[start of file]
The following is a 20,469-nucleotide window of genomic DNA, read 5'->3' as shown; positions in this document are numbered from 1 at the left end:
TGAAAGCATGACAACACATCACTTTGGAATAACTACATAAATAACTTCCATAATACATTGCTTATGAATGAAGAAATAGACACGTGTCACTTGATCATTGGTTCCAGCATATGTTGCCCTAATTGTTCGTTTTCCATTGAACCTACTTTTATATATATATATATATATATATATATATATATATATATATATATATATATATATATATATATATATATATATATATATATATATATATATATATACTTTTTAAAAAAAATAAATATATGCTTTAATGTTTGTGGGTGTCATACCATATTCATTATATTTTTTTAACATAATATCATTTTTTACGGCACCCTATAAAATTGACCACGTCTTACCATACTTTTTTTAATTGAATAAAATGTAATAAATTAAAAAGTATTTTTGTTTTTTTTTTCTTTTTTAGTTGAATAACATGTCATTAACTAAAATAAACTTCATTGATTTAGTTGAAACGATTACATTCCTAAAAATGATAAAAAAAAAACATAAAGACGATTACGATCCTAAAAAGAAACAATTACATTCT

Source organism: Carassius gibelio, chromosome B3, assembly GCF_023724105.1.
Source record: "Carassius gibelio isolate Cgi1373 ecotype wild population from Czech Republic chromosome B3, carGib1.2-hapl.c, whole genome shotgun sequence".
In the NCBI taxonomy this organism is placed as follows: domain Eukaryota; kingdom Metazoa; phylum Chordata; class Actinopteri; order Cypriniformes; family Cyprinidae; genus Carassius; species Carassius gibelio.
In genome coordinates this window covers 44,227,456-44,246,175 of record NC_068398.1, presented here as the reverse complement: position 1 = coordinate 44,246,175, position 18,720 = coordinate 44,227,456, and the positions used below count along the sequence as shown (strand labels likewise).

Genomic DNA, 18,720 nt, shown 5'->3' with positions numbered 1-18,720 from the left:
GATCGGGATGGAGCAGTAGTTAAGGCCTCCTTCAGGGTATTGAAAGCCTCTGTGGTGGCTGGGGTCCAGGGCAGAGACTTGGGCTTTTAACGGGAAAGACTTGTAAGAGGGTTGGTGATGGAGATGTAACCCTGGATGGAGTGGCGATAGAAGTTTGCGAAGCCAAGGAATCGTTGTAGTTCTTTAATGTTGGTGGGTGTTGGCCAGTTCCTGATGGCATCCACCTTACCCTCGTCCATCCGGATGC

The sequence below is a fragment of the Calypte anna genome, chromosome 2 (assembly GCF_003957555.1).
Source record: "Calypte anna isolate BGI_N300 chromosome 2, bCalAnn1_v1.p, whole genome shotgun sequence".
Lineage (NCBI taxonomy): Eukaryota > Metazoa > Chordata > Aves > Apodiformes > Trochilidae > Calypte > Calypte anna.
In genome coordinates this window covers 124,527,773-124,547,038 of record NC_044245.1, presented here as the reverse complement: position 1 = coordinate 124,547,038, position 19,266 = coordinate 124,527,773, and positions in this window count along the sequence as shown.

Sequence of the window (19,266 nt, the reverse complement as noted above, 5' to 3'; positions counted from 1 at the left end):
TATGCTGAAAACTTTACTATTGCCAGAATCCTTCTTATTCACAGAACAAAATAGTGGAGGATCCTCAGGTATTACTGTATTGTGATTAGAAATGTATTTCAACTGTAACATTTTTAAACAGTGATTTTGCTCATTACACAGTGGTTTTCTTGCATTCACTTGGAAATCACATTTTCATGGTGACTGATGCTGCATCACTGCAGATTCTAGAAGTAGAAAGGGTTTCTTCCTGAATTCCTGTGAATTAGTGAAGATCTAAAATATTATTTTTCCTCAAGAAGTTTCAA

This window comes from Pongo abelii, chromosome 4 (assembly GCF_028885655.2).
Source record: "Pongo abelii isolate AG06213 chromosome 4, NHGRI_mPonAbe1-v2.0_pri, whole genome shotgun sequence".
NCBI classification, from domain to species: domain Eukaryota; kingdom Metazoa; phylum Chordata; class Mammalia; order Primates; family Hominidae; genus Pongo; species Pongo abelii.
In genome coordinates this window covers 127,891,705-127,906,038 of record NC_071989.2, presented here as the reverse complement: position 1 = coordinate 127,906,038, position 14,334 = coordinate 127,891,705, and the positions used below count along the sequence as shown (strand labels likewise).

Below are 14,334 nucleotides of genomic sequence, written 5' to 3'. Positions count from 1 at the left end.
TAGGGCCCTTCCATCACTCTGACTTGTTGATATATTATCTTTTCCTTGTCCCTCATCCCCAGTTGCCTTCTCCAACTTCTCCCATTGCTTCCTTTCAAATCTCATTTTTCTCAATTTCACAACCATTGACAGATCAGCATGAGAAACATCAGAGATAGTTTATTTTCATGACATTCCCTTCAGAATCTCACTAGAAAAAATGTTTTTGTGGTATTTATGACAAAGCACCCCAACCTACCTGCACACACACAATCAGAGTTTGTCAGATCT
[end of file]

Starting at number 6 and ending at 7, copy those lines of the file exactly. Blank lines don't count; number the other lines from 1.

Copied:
In genome coordinates this window covers 44,227,456-44,246,175 of record NC_068398.1, presented here as the reverse complement: position 1 = coordinate 44,246,175, position 18,720 = coordinate 44,227,456, and the positions used below count along the sequence as shown (strand labels likewise).

Genomic DNA, 18,720 nt, shown 5'->3' with positions numbered 1-18,720 from the left: